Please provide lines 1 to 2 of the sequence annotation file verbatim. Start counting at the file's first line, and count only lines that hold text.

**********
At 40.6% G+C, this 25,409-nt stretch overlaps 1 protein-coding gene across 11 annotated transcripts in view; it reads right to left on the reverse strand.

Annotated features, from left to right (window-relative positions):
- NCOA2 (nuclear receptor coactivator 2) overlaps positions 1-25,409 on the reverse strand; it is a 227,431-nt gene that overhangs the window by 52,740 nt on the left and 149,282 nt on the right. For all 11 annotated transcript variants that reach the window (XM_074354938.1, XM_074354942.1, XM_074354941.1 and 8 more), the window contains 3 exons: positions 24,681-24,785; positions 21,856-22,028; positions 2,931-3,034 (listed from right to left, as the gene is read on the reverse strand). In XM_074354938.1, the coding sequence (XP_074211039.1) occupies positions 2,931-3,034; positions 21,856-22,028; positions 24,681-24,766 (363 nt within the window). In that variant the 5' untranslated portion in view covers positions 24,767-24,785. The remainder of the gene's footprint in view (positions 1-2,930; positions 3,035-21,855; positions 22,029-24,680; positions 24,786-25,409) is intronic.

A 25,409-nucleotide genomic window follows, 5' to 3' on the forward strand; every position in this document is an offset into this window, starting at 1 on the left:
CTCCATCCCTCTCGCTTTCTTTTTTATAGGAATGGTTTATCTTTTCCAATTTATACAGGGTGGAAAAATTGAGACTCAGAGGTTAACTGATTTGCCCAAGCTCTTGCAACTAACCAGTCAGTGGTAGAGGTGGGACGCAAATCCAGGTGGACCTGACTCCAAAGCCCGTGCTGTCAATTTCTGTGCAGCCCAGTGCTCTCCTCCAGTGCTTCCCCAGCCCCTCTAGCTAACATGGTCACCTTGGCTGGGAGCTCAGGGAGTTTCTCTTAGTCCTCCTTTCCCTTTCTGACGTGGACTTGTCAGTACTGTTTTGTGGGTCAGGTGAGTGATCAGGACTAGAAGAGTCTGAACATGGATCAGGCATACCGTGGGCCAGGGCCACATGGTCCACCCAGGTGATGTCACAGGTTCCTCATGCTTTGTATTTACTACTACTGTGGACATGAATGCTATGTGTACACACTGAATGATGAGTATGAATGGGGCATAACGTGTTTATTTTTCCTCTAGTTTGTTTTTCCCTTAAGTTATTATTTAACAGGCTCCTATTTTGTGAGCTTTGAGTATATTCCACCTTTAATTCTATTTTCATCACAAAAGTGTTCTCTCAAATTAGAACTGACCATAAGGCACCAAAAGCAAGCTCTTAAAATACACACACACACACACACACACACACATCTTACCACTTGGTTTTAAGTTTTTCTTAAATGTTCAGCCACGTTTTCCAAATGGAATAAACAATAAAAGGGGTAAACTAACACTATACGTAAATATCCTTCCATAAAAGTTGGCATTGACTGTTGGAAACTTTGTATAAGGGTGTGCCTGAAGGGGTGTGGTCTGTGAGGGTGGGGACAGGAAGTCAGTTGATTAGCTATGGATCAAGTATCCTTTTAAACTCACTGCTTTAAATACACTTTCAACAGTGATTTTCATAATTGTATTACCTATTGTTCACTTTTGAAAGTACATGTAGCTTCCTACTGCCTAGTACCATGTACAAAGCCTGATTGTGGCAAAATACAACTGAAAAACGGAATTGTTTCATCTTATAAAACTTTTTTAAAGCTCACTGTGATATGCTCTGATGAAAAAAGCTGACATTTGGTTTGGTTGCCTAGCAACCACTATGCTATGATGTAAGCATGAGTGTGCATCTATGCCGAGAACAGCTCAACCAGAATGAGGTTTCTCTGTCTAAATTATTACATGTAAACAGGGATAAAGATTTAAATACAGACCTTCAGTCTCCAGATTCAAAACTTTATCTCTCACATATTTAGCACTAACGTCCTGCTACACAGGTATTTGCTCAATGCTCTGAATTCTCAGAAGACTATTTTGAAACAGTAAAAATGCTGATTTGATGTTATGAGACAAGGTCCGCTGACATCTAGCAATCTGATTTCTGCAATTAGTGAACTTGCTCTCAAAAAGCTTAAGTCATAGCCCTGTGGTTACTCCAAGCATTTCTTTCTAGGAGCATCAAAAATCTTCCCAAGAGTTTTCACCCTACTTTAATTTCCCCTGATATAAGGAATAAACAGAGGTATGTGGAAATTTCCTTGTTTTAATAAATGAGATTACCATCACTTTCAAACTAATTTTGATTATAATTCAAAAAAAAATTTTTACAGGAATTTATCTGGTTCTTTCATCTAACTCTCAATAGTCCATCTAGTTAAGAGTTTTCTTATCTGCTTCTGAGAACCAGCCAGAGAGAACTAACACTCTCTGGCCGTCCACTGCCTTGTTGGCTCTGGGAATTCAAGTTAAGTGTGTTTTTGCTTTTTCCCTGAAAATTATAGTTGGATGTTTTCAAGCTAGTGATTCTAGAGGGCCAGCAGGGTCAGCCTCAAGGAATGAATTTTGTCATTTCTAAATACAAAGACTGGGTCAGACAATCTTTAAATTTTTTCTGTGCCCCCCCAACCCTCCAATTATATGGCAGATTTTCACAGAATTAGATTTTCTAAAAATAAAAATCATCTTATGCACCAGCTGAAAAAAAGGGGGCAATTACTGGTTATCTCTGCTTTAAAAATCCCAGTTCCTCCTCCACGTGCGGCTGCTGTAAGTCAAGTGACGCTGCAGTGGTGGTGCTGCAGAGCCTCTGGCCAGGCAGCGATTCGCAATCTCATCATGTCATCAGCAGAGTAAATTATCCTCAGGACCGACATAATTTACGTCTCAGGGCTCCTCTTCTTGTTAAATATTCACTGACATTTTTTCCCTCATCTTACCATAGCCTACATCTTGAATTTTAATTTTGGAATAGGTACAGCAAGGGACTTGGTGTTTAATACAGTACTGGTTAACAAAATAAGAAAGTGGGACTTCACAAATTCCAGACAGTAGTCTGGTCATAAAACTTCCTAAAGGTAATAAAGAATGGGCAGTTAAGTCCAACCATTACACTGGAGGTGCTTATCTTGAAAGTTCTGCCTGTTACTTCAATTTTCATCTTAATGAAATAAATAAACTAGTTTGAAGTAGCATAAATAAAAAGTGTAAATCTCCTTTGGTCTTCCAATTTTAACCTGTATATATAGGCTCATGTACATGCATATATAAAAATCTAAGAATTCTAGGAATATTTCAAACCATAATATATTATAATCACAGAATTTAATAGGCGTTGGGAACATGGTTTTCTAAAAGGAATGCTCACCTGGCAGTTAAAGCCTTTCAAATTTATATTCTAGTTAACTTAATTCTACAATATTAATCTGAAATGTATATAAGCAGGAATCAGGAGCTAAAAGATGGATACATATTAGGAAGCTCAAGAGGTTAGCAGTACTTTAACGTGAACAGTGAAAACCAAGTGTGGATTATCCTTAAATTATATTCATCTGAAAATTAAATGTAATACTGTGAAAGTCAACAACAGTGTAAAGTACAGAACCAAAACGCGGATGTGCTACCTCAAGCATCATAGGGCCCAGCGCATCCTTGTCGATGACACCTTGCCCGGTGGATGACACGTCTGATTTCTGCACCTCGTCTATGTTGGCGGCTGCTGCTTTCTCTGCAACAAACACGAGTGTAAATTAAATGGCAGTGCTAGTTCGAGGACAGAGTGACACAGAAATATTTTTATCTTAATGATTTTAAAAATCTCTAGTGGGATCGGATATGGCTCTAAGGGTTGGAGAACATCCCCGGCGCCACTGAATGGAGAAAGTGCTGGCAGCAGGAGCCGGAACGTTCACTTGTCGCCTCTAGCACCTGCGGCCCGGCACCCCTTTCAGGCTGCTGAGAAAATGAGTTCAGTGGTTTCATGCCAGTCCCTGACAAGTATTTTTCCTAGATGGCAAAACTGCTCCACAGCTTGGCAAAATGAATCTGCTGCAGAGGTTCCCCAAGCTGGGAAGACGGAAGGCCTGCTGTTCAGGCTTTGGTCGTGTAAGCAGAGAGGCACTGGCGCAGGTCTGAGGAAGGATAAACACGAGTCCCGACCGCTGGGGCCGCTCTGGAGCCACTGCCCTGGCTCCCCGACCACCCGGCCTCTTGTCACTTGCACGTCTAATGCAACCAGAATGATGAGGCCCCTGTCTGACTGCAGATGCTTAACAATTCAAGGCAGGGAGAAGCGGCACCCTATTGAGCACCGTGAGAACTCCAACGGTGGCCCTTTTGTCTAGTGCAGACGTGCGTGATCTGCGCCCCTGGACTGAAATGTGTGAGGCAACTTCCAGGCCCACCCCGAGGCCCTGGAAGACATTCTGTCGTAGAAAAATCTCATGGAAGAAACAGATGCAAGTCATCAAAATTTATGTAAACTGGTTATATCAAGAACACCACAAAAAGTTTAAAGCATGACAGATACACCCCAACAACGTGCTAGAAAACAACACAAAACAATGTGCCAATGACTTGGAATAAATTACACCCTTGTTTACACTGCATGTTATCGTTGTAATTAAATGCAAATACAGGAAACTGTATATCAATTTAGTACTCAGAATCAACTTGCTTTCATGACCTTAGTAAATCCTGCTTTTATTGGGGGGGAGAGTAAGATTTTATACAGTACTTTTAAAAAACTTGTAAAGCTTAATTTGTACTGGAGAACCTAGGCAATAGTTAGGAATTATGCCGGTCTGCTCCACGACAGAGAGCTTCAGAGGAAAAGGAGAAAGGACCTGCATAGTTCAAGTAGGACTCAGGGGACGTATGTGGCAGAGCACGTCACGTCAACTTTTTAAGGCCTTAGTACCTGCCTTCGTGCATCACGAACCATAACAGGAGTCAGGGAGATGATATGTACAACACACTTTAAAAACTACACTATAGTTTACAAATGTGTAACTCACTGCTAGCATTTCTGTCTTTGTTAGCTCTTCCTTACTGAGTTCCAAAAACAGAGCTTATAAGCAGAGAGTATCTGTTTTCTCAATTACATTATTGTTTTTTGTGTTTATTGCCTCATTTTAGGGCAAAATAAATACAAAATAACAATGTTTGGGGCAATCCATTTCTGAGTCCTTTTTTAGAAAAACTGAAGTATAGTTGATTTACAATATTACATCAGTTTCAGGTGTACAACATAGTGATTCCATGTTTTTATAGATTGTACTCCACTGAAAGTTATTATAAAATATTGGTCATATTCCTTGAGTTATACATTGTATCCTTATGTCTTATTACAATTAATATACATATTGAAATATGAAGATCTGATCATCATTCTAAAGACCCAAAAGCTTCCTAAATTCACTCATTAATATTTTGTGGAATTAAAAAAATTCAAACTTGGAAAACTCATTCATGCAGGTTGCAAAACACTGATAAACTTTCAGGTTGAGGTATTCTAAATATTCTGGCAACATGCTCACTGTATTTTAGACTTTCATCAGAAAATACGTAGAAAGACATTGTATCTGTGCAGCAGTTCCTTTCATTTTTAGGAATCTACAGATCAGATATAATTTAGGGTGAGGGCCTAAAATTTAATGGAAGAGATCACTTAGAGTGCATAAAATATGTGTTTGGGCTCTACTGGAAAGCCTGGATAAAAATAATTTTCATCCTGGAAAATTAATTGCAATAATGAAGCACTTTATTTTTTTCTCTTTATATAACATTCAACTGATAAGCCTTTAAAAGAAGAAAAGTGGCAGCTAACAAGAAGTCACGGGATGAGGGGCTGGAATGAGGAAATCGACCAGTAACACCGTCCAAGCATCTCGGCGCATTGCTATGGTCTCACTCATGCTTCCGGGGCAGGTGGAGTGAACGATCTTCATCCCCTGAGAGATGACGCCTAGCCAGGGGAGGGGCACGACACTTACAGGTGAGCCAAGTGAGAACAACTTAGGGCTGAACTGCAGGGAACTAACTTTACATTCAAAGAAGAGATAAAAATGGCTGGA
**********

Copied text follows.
At 40.6% G+C, this 25,409-nt stretch overlaps 1 protein-coding gene across 11 annotated transcripts in view; it reads right to left on the reverse strand.

Annotated features, from left to right (window-relative positions):